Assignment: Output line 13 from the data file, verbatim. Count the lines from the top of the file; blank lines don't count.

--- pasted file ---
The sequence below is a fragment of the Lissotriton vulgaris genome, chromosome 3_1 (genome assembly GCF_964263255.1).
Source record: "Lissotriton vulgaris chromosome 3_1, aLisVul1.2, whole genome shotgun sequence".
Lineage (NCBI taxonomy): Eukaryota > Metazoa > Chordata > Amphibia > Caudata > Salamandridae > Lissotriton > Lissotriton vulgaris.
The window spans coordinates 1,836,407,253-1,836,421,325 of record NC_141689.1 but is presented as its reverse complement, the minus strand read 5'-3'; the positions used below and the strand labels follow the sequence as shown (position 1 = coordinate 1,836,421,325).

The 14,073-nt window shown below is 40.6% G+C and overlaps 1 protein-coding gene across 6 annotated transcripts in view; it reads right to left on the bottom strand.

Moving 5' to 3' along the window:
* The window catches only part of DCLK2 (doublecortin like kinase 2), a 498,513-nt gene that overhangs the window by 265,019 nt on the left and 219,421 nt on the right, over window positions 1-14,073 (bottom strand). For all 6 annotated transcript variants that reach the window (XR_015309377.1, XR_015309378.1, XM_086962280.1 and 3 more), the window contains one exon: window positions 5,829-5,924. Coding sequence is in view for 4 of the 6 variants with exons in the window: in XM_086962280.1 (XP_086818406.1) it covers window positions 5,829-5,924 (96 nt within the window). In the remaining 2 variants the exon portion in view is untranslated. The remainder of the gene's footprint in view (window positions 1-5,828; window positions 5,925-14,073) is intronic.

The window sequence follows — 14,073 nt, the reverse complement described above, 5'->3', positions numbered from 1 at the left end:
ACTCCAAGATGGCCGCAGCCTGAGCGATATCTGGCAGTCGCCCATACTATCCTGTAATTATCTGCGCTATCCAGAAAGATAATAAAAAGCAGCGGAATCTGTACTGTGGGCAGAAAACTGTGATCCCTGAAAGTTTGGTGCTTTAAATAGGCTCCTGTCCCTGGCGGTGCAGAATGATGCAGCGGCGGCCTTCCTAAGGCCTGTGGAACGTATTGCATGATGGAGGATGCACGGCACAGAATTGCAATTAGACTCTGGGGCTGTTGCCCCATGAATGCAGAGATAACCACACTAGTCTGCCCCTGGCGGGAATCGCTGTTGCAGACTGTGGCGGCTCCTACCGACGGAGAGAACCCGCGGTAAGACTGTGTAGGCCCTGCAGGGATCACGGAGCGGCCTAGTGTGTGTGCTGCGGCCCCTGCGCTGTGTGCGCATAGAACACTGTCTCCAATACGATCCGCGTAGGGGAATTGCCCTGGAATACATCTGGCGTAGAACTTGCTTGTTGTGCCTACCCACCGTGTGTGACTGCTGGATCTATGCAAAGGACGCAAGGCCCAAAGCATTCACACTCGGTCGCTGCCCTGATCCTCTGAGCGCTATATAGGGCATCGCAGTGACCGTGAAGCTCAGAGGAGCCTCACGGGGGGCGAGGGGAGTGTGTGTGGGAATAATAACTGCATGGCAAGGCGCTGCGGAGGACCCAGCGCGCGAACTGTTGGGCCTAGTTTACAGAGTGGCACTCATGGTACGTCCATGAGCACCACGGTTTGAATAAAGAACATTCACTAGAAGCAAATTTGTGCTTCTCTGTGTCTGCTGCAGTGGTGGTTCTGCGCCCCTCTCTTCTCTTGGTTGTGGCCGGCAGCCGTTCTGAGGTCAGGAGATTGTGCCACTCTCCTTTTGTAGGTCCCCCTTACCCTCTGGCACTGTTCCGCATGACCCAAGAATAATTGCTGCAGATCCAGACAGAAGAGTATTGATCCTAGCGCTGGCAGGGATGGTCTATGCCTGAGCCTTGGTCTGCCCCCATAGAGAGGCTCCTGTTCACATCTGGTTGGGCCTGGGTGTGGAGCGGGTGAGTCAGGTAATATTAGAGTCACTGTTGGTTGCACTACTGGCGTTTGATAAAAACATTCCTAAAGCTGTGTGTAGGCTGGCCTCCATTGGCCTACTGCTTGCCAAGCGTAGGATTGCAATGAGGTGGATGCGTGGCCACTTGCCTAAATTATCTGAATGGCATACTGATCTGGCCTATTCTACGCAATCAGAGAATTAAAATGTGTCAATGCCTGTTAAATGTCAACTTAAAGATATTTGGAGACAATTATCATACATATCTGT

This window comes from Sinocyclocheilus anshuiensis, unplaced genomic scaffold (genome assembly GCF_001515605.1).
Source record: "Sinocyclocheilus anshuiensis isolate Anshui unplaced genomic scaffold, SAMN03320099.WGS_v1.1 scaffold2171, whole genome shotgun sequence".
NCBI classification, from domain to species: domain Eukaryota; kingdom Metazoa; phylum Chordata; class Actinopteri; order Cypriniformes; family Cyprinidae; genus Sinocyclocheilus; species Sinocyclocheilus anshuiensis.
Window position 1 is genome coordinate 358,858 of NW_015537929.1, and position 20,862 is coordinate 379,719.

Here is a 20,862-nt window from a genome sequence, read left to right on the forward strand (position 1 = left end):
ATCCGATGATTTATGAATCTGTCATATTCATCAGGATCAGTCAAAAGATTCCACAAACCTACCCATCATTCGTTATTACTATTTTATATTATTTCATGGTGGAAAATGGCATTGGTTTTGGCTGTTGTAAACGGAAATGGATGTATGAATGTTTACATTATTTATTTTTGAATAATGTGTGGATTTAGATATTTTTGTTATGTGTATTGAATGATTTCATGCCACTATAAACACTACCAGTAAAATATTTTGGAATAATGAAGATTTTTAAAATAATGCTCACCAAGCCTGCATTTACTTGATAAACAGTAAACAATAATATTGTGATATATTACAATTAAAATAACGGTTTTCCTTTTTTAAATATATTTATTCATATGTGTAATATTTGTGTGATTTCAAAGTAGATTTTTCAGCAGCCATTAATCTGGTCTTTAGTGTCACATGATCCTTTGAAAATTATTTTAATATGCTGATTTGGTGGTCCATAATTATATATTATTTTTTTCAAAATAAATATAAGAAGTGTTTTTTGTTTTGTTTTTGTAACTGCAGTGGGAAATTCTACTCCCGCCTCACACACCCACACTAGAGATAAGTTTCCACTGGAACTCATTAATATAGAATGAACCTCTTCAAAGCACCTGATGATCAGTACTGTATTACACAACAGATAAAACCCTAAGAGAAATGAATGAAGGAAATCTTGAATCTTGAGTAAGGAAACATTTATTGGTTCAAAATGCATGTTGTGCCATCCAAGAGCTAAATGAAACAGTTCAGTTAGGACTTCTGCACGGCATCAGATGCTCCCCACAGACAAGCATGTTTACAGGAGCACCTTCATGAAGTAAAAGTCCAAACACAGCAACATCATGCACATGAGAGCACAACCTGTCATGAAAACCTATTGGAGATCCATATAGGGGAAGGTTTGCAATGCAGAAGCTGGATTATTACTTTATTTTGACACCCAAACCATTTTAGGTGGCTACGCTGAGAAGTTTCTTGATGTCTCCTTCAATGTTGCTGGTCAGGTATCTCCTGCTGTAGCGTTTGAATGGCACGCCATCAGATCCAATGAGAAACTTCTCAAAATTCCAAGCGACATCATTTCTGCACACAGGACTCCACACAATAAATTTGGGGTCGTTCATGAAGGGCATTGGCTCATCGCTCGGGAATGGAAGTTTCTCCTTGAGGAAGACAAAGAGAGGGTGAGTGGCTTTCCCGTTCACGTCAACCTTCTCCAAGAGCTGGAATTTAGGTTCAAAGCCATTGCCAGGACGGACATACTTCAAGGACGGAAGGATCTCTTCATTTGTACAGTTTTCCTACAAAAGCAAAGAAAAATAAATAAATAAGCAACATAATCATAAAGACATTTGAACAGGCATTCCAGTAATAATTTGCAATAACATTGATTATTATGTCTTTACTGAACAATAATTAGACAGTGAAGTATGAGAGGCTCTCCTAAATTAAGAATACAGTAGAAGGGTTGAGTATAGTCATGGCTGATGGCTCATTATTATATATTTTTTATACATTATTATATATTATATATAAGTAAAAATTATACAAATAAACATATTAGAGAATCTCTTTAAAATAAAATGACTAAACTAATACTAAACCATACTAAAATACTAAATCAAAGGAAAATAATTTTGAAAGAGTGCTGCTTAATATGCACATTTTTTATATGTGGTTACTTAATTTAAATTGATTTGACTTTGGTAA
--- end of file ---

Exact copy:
Window position 1 is genome coordinate 358,858 of NW_015537929.1, and position 20,862 is coordinate 379,719.